Figure 1. Electrocardiogram, showing ST segment elevations consistent with anterior wall infarction.

Figure 2. Coronary angiography, RAO view, showing total occlusion of the left anterior descending artery.

Figure 3. Intravascular ultrasound (IVUS) showing under-deployment of previous stent.

and another coronary guide was used to simultaneously engage the left coronary artery. A second 0.014” coronary wire was placed distal to the perforations, with the continuous balloon tamponade interrupted only transiently to allow wire passage. A 3.0 × 19 mm Jomed covered stent was rapidly deployed in a “quick replacement” manner. The two perforations were completely sealed, with resultant TIMI grade 3 flow confirmed on angiography (Figure 7). Her remaining hospital course was uneventful and she was discharged on the 10th day of her hospitalization. She has been asymptomatic since discharge.

Figure 4. Coronary angiography, RAO view, showing coronary artery perforation with extravasation of contrast into the Left Ventricular Cavity. No contrast is noted in the pericardium.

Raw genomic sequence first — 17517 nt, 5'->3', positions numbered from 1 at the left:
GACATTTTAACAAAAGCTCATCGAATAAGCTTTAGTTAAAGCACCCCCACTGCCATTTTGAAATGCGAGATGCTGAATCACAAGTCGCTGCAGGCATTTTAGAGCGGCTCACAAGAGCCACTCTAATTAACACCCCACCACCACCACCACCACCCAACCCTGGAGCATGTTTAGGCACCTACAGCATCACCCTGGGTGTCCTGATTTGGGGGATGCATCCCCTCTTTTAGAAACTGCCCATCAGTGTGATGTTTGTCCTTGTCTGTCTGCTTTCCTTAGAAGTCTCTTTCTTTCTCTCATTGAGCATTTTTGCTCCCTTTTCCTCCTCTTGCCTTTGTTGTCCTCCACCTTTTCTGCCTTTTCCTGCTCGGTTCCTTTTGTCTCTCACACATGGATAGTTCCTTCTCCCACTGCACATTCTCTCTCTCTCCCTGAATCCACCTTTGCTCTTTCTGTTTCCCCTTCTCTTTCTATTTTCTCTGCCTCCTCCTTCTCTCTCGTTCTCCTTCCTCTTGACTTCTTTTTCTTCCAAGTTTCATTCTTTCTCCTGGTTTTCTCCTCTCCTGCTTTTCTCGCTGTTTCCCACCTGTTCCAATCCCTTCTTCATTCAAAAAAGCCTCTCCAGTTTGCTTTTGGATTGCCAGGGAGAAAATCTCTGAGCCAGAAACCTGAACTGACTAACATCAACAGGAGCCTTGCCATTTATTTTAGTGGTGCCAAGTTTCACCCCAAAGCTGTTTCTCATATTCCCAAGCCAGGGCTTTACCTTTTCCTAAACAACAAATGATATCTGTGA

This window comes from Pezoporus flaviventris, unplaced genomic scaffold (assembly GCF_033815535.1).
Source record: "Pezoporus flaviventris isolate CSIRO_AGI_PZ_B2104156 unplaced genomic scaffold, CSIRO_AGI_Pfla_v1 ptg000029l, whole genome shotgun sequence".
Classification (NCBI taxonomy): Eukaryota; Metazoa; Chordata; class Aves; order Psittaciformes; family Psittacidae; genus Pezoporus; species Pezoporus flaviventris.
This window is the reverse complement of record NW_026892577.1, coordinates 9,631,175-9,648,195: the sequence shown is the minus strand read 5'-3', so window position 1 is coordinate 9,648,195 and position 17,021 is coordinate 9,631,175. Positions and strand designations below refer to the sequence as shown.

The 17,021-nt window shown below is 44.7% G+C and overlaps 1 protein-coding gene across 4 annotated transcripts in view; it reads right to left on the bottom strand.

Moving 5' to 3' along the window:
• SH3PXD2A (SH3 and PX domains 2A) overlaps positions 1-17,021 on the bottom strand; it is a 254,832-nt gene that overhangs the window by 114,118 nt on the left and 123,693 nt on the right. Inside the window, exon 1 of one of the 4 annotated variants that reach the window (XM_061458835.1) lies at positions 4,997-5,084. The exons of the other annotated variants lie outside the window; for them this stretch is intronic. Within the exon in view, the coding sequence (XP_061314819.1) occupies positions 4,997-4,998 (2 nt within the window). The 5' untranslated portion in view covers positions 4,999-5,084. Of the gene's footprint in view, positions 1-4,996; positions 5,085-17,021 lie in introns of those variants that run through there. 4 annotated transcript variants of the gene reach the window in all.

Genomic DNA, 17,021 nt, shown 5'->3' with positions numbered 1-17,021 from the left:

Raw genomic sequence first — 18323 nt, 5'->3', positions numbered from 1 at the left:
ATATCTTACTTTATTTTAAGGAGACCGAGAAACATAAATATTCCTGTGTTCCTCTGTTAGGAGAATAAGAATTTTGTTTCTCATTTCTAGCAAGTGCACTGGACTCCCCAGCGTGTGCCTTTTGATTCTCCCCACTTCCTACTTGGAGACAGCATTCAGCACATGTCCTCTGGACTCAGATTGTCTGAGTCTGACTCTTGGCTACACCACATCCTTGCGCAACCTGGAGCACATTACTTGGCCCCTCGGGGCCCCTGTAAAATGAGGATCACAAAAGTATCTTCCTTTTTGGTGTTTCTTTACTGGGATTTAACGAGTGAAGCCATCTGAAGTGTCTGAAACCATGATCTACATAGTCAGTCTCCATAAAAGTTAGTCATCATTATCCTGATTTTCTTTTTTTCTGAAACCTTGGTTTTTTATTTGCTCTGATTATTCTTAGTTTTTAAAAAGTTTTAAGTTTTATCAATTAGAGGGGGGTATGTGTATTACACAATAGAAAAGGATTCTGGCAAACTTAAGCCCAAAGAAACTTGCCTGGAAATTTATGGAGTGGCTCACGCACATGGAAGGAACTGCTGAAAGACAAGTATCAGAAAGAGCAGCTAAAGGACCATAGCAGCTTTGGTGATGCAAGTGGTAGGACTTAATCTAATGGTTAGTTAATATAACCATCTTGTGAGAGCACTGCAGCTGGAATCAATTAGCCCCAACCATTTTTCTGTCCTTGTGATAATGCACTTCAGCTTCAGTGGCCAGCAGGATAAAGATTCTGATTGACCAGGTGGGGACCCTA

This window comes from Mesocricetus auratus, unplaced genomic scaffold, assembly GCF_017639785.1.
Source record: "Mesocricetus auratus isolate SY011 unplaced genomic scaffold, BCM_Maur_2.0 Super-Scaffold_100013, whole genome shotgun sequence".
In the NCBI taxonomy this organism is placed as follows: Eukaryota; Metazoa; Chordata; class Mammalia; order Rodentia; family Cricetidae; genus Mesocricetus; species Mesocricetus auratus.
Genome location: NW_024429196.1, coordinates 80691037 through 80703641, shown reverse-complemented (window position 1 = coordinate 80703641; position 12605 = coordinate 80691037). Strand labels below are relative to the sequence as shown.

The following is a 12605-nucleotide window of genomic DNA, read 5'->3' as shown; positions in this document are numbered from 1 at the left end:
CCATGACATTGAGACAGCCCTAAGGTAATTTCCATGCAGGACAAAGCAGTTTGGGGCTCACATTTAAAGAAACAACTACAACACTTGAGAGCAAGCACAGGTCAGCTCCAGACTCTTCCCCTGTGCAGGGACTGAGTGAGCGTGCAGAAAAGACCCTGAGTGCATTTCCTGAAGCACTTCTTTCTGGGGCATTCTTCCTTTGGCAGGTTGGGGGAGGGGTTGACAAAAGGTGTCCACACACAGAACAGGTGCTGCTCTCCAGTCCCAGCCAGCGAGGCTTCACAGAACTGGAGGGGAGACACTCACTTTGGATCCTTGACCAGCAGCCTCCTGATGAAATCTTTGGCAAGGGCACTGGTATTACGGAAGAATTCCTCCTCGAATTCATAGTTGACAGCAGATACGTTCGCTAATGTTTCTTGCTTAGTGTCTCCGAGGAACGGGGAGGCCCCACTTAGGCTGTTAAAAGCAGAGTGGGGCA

Figure 5. Cartoon showing the Left Anterior Descending Artery with the “triple strut sandwich”.

Figure 6. Coronary angiography, LAO view, showing successful tamponading of the perforation with stent balloon.

Figure 7. Coronary angiography, LAO view, showing successful placement of covered stent covering the coronary artery perforation.

2. Discussion

Coronary artery perforation (CAP) during angioplasty is rare with an estimated incidence of 0.19% to 0.59% [1] . Review of the literature cites a number of predisposing risk factors including advanced age, female gender, hypertension, hyperlipidemia, diabetes, chronic renal failure, history of prior coronary artery bypass graft (CABG), heavy coronary artery calcification, chronic total occlusion, tortuous vessels, target lesions in the circumflex and right coronary arteries, long target lesions (>10 mm), eccentric lesions, and small vessel size amongst others [2] . During percutaneous coronary intervention (PCI), coronary artery perforation may occur as a consequence of hydrophilic or extra stiff guide wire advancement, excessive over-dilation of a stent under high pressure or use of an oversized stent with high-pressure balloons, use of an atheroablative device, laser angioplasty, or IVUS catheter use for PCI optimization [1] .